The IPO puts some expectations on the company and creates a larger branding of the organisation. This really helps in attracting talent, however, the basics of hiring should not be lost. The company has to continue ensuring that they hire the right people, not over-inflate specs, and hire people that are too big for the role.
The IPO also enables organisations to reward the key talent better by opening up stock options and these become much more transparent and liquid post-IPO. The listing also creates more transparency of valuations and therefore stocks could be used to reward talent.
“The IPO also enables organisations to reward the key talent better by opening up stock options and these become much more transparent and liquid post-IPO. The listing also creates more transparency of valuations and therefore stocks could be used to reward talent.”
Can you shed some views on developing the DNA of inclusive culture?
Over time, the importance of inclusive culture has increased. Women leading startups have increased. But, we have to ensure that there is the right kind of environment, funding, and support system. The leaders also need to ensure that there is an inclusive culture and opportunities created for women to do bigger roles.
And lastly, how did listings change the role of HR?
HR has evolved a lot in the last three decades. In the past, HR was admin and IR-oriented. Over the last 20 years, HR has evolved a lot. It has become a key part of every organisation. Talent has become very critical, so has the culture of the organisation. HR is involved in long-term strategy, designing compensation strategy, hiring the right people, building the appropriate culture, etc.
In this special interview, Krishnamurthy Shankar, also gets candid about his new book ‘Catalyse’ and why he calls it a ‘contemporary HR playbook’.
Could you provide us with some highlights of your recent book? Its significance to the fraternity and the industry at large?
‘Catalyse’ is meant for anybody keen to get their people to be at their best, whether they are in HR or leading a business. I have tried to blend in my learnings over three decades, along with some emerging new theoretical concepts, in the context of the changing environment – to arrive at a contemporary HR playbook. The book shuns the traditional silos but looks at people outcomes needed. It explores questions like, ‘What are the different ‘jobs to be done’ for the company to grow and be successful? All in all, it tries to look at people processes holistically.
The introduction of your book mentions ‘When we look at organisations in their quest to create value, it would be good to look at what jobs need to get done to realise that value.” In the present context, do you envision the emergence of newer roles and responsibilities to get work done in a fiercely digital world ravaged by a pandemic?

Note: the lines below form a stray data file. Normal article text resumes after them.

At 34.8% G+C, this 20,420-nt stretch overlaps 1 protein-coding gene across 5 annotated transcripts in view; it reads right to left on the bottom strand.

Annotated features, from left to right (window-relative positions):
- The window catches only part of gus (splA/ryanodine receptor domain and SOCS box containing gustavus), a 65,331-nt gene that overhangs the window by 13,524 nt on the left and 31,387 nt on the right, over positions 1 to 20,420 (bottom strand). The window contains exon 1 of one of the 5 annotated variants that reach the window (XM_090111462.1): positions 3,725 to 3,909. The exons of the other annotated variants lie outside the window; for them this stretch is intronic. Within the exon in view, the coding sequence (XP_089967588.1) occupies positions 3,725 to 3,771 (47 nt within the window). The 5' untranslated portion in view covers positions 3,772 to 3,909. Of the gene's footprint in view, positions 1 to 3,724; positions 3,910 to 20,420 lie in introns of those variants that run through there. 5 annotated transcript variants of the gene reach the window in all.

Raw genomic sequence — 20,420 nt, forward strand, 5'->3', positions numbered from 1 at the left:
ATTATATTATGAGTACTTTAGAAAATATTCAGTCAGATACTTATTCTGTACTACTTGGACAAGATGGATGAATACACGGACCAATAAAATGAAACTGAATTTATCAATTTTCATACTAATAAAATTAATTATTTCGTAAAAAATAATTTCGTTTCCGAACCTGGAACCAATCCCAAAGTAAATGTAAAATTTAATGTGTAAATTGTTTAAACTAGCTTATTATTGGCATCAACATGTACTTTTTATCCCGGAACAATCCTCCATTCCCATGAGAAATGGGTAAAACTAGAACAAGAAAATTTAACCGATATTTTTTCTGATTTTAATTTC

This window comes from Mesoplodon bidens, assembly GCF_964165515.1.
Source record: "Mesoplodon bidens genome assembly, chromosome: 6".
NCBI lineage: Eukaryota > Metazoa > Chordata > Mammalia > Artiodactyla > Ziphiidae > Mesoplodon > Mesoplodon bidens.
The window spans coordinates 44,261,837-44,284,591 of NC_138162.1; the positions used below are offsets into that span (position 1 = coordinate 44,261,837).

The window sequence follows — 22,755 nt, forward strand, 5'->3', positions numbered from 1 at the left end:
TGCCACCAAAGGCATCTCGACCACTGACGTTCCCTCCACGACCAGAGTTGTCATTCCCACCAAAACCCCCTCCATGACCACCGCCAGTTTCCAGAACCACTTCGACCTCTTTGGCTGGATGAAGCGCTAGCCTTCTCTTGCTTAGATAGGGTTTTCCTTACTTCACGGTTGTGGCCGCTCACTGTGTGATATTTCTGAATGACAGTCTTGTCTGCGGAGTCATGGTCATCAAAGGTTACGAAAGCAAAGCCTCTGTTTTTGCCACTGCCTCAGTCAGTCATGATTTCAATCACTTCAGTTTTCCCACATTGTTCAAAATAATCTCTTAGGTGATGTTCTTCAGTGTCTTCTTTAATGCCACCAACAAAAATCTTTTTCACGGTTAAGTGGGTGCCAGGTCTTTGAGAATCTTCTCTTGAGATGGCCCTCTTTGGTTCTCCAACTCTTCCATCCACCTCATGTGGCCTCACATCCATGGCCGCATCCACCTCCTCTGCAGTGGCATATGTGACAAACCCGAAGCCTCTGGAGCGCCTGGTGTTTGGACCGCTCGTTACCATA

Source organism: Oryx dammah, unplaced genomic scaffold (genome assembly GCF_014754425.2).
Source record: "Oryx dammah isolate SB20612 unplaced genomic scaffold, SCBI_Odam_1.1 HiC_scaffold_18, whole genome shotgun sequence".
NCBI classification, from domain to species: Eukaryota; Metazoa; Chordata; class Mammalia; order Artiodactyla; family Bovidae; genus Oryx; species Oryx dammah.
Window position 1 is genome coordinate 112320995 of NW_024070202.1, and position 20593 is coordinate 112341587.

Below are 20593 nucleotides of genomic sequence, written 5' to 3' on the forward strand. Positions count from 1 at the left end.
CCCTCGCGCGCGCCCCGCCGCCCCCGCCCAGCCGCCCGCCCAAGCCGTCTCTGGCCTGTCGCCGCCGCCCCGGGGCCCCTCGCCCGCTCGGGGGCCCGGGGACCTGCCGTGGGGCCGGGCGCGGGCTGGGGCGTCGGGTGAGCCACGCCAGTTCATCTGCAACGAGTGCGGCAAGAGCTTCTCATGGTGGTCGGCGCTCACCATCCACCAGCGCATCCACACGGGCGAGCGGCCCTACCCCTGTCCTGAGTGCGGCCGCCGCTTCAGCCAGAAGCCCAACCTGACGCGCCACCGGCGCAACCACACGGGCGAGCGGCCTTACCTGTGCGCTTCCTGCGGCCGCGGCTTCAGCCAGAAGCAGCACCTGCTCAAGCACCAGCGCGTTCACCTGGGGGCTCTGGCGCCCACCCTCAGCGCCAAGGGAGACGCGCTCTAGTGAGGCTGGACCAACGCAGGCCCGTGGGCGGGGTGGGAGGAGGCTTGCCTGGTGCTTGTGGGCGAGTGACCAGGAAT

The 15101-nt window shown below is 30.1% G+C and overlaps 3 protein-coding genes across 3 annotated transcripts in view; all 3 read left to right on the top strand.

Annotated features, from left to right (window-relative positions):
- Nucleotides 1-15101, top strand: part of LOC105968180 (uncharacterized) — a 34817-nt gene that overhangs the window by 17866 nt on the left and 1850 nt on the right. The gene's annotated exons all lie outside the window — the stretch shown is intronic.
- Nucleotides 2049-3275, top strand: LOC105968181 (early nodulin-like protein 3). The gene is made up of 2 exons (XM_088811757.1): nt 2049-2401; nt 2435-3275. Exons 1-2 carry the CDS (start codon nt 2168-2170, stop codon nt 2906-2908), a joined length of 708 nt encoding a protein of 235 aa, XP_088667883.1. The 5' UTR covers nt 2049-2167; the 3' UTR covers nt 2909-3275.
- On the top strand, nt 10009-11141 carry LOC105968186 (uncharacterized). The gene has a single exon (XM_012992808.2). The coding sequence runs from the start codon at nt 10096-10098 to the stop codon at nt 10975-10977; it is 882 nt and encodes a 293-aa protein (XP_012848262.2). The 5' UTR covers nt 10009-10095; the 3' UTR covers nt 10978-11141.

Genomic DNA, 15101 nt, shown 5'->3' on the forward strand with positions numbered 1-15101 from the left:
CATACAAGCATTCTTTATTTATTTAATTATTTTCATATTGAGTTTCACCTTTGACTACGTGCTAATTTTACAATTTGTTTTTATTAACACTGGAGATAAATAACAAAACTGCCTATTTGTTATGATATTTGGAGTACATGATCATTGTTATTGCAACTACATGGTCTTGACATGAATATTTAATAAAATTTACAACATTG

In the new environment, HR needs to take on 3 key roles – building an inclusive organisation, being a partner to every talent in their development, and finally, being an architect of the right collective emotions and culture. In the digital world which is fast-changing, each of these roles of HR will be critical. We will have an increasingly diverse and global workforce, however, the challenge will be to make them feel included. The fast-changing environment will mean that we have to help each of our people develop new skills much faster, we have to be a partner in their growth and development. Finally, we have to help build the right culture and the right collective emotions amongst our people, which will help the organisation succeed.
Your book speaks about a new framework for HR professionals based on the above distinct roles. How do budding HR managers create such a framework in legacy or promoter-driven organisations?
Whether a promoter-driven organisation or a professional organisation, I guess all are interested in the success of the business. The difference is only in how they approach it. The future success of any organisation will increasingly be driven by talent, culture, and reputation – we will have to make this obvious. In a legacy/promoter-driven organisation, my suggestion would be for HR to continuously speak to the leaders and take small steps to get the initial wins. Rather than focusing on big words and presentations, they should plan small steps and make a difference.
Market Presence: Over 50 countries across 234 locations
Employee Count: 2,92,067 (as of December 31, 2021)
Workforce Pie: S/W professionals account for 2,76,942 while sales & support constitute 15,125 employees. (as of December 31, 2021)
Business Operation: Infosys is a global leader in next-generation digital services and consulting. We enable clients in more than 50 countries to navigate their digital transformation.
Employee Metric: 39.6 percent of the employees are women. Infosys aims to have a gender-diverse workforce with 45 percent women by 2030.